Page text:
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FAST's Defense of Trading Standards' Budget, Possible Expansion of a Private Copying Levies in Austria, and Taobao and Sohu's Removal From the USTR Piracy List - Week in Review 12/17/2012

December 17, 2012

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Welcome back to V.i. Labs’ weekly update on software license protection, piracy and international copyright law. This week we cover FAST's defense of Trading Standards' budget, possible expansion of a private copying levies in Austria and Taobao and Sohu's removal from the USTR piracy list. Read on and don’t forget to follow us on Twitter, Google+ and our RSS feed to get the latest news.

FAST Warns UK Budget Cuts Will Hamper Fight Against Software Piracy

Federation Against Software Theft

The UK based Federation Against Software Piracy (FAST) voiced concern with the British Government’s decision to cut funding for the Trading Standards Institute. Trading Standards is the government agency tasked with enforcing the UK’s copyright protection legislation. According to the Institute for Fiscal Studies, since austerity measures began in 2009 the budget for Trading Standards has been cut by 32 percent.

FAST works closely with Trading Standards to protect the intellectual property of its members. In its press release, FAST defends Trading Standards budget saying, “In these times of austerity, budget cuts are a fact of life, and government departments often must do more with less. It’s important, however, that we do not lose sight of the larger picture. It’s vital that we maintain the integrity of enforcement agencies, such as Trading Standards, to challenge the sale and use of counterfeit software and limit its effects on the broader economy.”

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Austrian Group Wants to Expand Private Copying Levy to the Cloud

In Austria, as in many other nations, the Government mandates a levy on purchases of recordable media. Currently, under Austrian law this only applies to blank physical media, such as CDs and DVDs. The Austrian copyright holder association, IG Autoren, would like to change that. In a statement IG Autoren wrote that not only do they want a blank media levy, they also want levies for hard drives and cloud storage services.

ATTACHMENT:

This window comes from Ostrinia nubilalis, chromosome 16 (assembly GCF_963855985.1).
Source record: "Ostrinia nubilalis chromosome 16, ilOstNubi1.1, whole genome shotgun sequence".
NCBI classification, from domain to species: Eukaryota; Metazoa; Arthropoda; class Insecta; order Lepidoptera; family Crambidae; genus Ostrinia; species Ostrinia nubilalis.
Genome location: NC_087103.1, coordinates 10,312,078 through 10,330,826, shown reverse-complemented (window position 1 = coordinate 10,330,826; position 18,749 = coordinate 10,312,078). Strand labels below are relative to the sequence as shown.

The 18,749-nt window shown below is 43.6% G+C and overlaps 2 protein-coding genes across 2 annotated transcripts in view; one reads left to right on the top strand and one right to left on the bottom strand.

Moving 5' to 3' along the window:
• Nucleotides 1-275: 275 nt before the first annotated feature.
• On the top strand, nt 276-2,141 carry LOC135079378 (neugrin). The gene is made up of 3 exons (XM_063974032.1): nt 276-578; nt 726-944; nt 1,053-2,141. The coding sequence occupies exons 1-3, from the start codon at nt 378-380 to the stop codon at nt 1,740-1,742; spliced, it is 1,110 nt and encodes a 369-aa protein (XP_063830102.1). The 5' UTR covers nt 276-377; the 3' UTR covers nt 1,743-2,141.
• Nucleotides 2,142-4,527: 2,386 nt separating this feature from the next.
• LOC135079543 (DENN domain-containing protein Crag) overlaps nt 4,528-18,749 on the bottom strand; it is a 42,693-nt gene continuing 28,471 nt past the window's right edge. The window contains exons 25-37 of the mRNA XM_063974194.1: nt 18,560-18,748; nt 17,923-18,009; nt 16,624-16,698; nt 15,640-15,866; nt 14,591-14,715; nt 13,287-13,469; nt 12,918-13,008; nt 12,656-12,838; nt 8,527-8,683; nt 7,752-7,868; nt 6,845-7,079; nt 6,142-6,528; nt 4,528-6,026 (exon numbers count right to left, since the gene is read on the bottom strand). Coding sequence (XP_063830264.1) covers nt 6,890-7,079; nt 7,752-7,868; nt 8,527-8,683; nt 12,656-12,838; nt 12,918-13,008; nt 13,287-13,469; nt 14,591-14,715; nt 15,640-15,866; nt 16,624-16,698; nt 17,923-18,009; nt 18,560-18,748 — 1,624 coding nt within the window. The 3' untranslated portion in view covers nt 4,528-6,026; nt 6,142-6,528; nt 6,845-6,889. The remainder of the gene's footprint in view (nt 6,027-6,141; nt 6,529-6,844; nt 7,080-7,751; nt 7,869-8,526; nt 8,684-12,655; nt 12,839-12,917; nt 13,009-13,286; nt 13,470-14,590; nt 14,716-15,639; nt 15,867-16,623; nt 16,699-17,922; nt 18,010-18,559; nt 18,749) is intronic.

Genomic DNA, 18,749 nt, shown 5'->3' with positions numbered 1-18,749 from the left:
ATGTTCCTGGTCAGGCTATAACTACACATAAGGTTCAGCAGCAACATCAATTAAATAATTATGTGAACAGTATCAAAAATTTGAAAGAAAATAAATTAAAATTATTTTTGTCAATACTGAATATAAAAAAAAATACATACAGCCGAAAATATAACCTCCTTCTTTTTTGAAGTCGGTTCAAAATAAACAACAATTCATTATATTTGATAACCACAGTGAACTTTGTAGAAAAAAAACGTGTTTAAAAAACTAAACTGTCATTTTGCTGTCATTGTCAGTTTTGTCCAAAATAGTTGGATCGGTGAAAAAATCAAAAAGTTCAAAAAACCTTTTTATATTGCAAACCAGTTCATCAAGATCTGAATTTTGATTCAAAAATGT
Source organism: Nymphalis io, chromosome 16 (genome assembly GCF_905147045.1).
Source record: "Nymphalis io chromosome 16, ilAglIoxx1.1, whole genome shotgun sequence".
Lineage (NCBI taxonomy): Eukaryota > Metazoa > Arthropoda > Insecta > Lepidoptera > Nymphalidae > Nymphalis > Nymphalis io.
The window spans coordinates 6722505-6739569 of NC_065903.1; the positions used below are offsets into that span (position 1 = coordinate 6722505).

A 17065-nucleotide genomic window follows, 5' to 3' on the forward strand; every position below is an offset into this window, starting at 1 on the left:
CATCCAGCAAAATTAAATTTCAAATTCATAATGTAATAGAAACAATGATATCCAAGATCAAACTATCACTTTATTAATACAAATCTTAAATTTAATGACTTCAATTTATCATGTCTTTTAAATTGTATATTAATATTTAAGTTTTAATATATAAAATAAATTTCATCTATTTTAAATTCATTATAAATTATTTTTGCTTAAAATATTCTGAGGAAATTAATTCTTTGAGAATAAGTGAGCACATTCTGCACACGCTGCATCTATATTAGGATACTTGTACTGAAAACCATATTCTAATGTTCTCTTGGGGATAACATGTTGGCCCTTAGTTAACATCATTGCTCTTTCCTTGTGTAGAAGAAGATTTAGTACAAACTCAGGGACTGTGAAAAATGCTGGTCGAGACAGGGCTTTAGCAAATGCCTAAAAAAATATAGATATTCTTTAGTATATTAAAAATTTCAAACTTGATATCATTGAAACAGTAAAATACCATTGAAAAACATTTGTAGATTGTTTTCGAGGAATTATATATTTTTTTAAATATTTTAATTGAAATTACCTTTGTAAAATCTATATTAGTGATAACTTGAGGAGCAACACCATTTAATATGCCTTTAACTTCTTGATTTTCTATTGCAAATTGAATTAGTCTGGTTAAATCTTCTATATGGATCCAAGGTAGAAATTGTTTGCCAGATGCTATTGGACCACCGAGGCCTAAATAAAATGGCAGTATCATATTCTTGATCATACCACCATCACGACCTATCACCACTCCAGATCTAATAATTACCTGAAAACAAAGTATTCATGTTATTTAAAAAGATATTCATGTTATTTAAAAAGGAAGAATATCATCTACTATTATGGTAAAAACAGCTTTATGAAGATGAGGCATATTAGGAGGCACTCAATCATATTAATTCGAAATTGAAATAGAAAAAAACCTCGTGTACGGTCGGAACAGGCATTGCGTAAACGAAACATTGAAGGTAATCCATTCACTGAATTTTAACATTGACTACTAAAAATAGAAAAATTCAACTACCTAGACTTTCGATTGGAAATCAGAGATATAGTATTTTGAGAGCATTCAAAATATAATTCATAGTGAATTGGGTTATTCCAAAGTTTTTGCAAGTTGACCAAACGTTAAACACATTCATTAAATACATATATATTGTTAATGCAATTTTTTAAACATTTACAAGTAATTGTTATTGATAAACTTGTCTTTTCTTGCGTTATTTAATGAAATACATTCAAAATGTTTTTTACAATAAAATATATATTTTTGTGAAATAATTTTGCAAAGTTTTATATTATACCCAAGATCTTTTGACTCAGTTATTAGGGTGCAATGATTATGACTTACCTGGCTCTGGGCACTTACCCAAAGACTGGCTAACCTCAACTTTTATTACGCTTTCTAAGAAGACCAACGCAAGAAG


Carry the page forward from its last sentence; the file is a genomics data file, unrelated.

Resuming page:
The logic behind the blank media levy was that the primary reason to buy a CD-R was to make personal copies of music or movies; therefore content creators deserved a share. To many, IG Autoren’s request for new levies constitutes a gross overreach, with cynics pointing out that since physical media is quickly becoming a thing of the past, IG Autoren is just looking for a new source of revenue.

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Chinese Internet Giants Taken Off USTR Piracy List

Chinese firms Taobao and Sohu desperately sought to be removed from the US Trade Representative’s list of “notorious” markets for piracy and, after intense lobbying, achieved their goal last week. They join Baidu and Taobao’s parent, Alibaba, which were both recently removed from the USTR’s list under similar circumstances.

The US Trade Representative said the companies had been removed from the list “because [they] have undertaken notable efforts over the past year to work with rightholders… to clean up [their] sites.” The USTR warns that in order for the companies to stay off the list they must continue to remove pirated products and respond to complaints from US companies.

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Victor DeMarines

Post written by Victor DeMarines

Vice President, Products & Strategy at Revulytics

Victor DeMarines brings extensive security product management and marketing experience to Revulytics, where he is responsible for product strategy and direction. He is a frequent speaker and author on topics including piracy, reverse engineering and the protection of intellectual property.